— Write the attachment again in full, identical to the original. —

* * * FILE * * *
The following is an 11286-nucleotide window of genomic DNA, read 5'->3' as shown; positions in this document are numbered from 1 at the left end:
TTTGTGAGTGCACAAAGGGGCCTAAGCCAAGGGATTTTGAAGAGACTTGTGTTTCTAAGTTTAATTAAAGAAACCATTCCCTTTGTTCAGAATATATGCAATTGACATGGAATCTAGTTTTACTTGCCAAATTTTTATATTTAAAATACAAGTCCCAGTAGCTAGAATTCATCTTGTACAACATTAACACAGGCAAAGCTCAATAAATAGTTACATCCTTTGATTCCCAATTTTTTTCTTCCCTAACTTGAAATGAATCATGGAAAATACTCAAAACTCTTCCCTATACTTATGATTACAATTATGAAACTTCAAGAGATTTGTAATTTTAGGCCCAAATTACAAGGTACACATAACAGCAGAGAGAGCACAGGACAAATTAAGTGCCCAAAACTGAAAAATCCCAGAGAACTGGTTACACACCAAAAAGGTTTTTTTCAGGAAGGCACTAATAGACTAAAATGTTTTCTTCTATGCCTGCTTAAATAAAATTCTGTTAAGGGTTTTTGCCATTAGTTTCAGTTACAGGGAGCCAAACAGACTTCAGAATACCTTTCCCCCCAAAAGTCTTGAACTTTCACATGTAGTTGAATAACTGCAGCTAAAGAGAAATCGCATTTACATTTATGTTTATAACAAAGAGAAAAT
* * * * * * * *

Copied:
The following is an 11286-nucleotide window of genomic DNA, read 5'->3' as shown; positions in this document are numbered from 1 at the left end:
TTTGTGAGTGCACAAAGGGGCCTAAGCCAAGGGATTTTGAAGAGACTTGTGTTTCTAAGTTTAATTAAAGAAACCATTCCCTTTGTTCAGAATATATGCAATTGACATGGAATCTAGTTTTACTTGCCAAATTTTTATATTTAAAATACAAGTCCCAGTAGCTAGAATTCATCTTGTACAACATTAACACAGGCAAAGCTCAATAAATAGTTACATCCTTTGATTCCCAATTTTTTTCTTCCCTAACTTGAAATGAATCATGGAAAATACTCAAAACTCTTCCCTATACTTATGATTACAATTATGAAACTTCAAGAGATTTGTAATTTTAGGCCCAAATTACAAGGTACACATAACAGCAGAGAGAGCACAGGACAAATTAAGTGCCCAAAACTGAAAAATCCCAGAGAACTGGTTACACACCAAAAAGGTTTTTTTCAGGAAGGCACTAATAGACTAAAATGTTTTCTTCTATGCCTGCTTAAATAAAATTCTGTTAAGGGTTTTTGCCATTAGTTTCAGTTACAGGGAGCCAAACAGACTTCAGAATACCTTTCCCCCCAAAAGTCTTGAACTTTCACATGTAGTTGAATAACTGCAGCTAAAGAGAAATCGCATTTACATTTATGTTTATAACAAAGAGAAAAT